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Thin Client Chassis virtualization Disclosure Number: IPCOM000032195D
Original Publication Date: 2004-Oct-26
Included in the Prior Art Database: 2004-Oct-26
Document File: 1 page(s) / 29K

Publishing Venue



Today when a personal computer connects to a server it is managed as a client attached to a server by popular client management software such as IBM Director, or Microsoft SMS. With a desktop blade environment the "Desktop" is separated in to two parts. the blade stored in the datacenter and a client terminal at the users desk. The management solutions available today treat this as two parts. This article describes a method to virtualize the two parts to present a whole desktop perspective to the server management tools. The advantage is you don't have to have to rewrite or create additional classes of devices for existing distributed client management tools.

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Thin Client Chassis virtualization

We create a dedicated VLAN subnet between the desktop Blade chassis's and the client's desk-side device. This allows the deskside device to send critical information to the desktop blade and allows for merge of the deskside blade and deskside device critical data into a single device class completely compatible with existing clients thereby working with existing client management software tools without change. Critical data can include inventory information, health of device, software load, etc.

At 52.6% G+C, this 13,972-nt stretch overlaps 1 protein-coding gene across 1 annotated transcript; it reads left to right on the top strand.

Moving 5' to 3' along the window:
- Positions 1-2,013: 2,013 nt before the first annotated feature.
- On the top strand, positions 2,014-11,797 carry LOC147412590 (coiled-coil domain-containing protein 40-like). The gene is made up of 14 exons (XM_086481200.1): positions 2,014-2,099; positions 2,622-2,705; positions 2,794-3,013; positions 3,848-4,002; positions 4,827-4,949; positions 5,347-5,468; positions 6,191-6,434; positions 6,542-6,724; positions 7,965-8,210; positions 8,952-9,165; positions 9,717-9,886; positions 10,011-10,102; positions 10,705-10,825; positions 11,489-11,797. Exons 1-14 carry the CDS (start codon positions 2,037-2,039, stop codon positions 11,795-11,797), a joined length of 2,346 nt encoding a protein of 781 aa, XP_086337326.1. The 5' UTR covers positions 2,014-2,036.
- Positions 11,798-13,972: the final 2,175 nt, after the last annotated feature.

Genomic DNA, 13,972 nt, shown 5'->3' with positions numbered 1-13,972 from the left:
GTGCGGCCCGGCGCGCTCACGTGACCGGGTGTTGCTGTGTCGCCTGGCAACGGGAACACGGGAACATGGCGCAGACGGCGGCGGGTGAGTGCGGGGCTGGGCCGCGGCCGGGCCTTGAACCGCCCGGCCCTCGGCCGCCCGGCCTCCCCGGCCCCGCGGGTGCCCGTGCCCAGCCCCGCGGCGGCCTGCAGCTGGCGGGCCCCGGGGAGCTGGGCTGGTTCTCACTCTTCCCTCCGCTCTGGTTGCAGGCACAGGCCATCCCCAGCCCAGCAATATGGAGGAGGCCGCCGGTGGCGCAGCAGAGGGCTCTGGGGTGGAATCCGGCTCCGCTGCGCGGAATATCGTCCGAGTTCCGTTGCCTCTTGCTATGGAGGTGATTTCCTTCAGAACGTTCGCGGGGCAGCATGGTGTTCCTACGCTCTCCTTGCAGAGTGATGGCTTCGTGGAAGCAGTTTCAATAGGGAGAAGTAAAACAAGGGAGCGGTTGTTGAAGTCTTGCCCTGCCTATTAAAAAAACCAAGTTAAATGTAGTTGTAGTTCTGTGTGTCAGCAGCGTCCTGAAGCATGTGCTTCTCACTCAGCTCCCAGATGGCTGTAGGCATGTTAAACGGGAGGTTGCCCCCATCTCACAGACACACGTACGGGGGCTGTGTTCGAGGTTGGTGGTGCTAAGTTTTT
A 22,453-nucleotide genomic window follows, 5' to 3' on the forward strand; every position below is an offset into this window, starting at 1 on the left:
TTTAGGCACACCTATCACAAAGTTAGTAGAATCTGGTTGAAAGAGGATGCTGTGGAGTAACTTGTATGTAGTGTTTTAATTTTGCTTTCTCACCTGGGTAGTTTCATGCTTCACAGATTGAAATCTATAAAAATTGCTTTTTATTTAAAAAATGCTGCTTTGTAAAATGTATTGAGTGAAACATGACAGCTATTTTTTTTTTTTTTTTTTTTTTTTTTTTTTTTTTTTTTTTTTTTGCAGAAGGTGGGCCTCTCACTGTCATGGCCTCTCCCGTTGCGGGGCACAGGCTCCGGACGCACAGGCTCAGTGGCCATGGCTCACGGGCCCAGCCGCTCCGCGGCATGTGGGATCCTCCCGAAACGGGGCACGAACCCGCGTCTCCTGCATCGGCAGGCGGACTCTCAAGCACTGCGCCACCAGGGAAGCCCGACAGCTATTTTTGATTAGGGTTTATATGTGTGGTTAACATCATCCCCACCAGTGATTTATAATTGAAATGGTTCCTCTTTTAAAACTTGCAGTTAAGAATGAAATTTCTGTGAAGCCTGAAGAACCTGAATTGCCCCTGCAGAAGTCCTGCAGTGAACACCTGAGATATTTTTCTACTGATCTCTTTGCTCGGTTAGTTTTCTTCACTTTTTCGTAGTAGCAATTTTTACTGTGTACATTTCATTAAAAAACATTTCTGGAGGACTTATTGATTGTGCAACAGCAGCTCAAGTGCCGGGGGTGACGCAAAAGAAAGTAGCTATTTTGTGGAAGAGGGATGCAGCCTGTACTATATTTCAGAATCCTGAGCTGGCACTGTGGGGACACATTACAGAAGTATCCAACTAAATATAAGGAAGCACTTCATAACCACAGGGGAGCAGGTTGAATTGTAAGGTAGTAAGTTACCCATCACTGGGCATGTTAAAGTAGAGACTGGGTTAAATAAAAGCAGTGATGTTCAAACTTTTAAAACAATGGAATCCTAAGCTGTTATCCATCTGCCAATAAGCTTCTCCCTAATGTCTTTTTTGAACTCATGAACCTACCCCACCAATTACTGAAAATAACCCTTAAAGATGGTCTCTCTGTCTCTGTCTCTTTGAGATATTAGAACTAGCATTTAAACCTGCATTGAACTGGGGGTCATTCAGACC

When the user connects with a deskside device, it becomes part of the blade center management module matrix. We create a dedicated VLAN between the desktop blade and the deskside device. VLAN allows the two parts to broadcast to each other even if they are on separate physical LAN's and most important without burdening other clients on different VLAN from having to sniff data packets. It's also possible that like clients with similar attributes can be grouped on the same VLAN. At this point the device can be managed like it is part of a blade. The thin client would take it's management data (inventory information, health of device, software load, etc.) and package it up to send a VLAN packet to allow the thin client to be merged with the desktop blade profile thereby emulating a traditional desktop from a server client management viewpoint..